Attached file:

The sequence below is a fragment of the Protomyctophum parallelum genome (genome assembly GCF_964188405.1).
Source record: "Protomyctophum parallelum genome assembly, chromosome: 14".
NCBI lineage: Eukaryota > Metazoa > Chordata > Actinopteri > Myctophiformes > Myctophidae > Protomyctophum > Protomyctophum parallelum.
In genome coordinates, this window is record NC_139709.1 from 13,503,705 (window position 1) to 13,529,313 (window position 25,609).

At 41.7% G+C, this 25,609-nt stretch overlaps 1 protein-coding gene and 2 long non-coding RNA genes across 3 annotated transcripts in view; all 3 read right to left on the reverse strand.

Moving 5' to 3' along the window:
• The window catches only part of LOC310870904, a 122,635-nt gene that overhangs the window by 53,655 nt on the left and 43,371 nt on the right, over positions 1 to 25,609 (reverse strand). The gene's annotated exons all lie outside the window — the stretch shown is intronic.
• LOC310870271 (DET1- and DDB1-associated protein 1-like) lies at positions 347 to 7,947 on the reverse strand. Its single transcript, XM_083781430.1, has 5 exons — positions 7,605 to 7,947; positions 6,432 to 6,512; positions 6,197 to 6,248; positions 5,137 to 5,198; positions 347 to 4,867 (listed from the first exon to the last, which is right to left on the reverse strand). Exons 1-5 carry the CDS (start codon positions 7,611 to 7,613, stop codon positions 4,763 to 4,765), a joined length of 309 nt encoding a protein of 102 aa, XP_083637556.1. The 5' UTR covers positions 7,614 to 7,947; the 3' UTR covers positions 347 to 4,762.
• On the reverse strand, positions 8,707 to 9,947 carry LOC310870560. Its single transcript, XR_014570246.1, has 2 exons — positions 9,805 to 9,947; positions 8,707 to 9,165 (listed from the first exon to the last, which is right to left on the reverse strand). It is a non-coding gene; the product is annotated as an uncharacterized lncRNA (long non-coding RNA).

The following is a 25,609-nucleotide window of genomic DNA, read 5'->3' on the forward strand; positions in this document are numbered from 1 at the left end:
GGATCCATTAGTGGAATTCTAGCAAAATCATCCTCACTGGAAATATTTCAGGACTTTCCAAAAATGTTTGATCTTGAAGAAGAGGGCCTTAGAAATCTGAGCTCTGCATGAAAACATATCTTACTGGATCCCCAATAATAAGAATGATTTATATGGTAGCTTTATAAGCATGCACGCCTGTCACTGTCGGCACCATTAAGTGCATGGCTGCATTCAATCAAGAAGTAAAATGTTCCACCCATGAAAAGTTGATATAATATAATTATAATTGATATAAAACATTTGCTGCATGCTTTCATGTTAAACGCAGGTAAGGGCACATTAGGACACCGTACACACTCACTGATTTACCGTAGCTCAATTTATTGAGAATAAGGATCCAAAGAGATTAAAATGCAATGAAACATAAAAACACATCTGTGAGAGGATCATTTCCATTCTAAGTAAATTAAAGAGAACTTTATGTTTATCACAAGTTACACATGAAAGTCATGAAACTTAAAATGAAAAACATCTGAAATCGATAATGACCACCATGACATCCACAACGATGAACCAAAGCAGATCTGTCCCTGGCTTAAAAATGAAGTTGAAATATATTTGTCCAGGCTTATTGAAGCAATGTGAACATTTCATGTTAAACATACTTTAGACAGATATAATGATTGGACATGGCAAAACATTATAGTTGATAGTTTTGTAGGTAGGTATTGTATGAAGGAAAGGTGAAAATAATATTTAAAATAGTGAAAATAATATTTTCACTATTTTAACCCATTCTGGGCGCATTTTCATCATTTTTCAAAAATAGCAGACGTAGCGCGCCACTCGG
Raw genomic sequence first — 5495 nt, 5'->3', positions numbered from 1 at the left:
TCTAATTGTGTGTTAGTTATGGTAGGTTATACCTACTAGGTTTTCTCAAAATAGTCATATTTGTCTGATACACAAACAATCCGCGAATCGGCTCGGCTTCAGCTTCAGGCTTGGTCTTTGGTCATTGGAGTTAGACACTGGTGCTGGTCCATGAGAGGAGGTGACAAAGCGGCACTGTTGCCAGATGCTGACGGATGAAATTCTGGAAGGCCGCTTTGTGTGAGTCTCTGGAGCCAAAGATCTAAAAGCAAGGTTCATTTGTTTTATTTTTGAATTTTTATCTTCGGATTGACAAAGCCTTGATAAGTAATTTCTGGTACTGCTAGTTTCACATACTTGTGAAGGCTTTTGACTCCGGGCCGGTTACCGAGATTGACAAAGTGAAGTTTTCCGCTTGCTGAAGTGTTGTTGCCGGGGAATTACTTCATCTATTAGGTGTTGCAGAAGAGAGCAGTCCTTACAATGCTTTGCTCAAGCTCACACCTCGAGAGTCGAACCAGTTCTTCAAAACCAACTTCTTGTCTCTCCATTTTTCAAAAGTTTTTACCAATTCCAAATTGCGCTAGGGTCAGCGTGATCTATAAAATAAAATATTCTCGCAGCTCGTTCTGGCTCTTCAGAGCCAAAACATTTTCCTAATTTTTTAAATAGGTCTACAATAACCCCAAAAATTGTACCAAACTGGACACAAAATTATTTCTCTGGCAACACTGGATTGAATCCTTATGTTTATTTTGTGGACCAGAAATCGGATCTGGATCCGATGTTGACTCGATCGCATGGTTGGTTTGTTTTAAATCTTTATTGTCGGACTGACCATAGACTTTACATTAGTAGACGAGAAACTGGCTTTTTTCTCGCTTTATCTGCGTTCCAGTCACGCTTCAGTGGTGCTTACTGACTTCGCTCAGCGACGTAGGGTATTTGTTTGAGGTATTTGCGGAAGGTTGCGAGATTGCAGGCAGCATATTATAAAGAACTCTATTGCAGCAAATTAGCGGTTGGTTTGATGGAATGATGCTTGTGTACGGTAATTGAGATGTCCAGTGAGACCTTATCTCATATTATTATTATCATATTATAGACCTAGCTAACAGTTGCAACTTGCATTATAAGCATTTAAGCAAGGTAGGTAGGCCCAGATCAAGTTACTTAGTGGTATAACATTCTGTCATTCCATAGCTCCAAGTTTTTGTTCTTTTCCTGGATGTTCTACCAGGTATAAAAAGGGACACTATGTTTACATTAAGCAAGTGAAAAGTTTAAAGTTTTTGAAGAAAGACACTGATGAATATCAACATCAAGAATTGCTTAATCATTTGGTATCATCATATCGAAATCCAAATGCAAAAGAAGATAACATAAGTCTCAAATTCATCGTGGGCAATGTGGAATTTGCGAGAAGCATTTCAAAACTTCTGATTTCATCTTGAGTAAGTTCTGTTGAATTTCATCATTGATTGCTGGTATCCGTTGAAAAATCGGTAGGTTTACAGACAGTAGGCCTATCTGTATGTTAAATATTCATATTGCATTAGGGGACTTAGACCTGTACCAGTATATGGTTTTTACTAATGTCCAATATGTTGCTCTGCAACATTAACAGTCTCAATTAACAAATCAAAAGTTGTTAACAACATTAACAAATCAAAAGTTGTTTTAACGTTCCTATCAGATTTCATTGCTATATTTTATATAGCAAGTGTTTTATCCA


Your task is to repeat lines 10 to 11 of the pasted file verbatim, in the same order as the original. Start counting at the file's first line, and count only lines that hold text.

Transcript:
The following is a 25,609-nucleotide window of genomic DNA, read 5'->3' on the forward strand; positions in this document are numbered from 1 at the left end:
GGATCCATTAGTGGAATTCTAGCAAAATCATCCTCACTGGAAATATTTCAGGACTTTCCAAAAATGTTTGATCTTGAAGAAGAGGGCCTTAGAAATCTGAGCTCTGCATGAAAACATATCTTACTGGATCCCCAATAATAAGAATGATTTATATGGTAGCTTTATAAGCATGCACGCCTGTCACTGTCGGCACCATTAAGTGCATGGCTGCATTCAATCAAGAAGTAAAATGTTCCACCCATGAAAAGTTGATATAATATAATTATAATTGATATAAAACATTTGCTGCATGCTTTCATGTTAAACGCAGGTAAGGGCACATTAGGACACCGTACACACTCACTGATTTACCGTAGCTCAATTTATTGAGAATAAGGATCCAAAGAGATTAAAATGCAATGAAACATAAAAACACATCTGTGAGAGGATCATTTCCATTCTAAGTAAATTAAAGAGAACTTTATGTTTATCACAAGTTACACATGAAAGTCATGAAACTTAAAATGAAAAACATCTGAAATCGATAATGACCACCATGACATCCACAACGATGAACCAAAGCAGATCTGTCCCTGGCTTAAAAATGAAGTTGAAATATATTTGTCCAGGCTTATTGAAGCAATGTGAACATTTCATGTTAAACATACTTTAGACAGATATAATGATTGGACATGGCAAAACATTATAGTTGATAGTTTTGTAGGTAGGTATTGTATGAAGGAAAGGTGAAAATAATATTTAAAATAGTGAAAATAATATTTTCACTATTTTAACCCATTCTGGGCGCATTTTCATCATTTTTCAAAAATAGCAGACGTAGCGCGCCACTCGG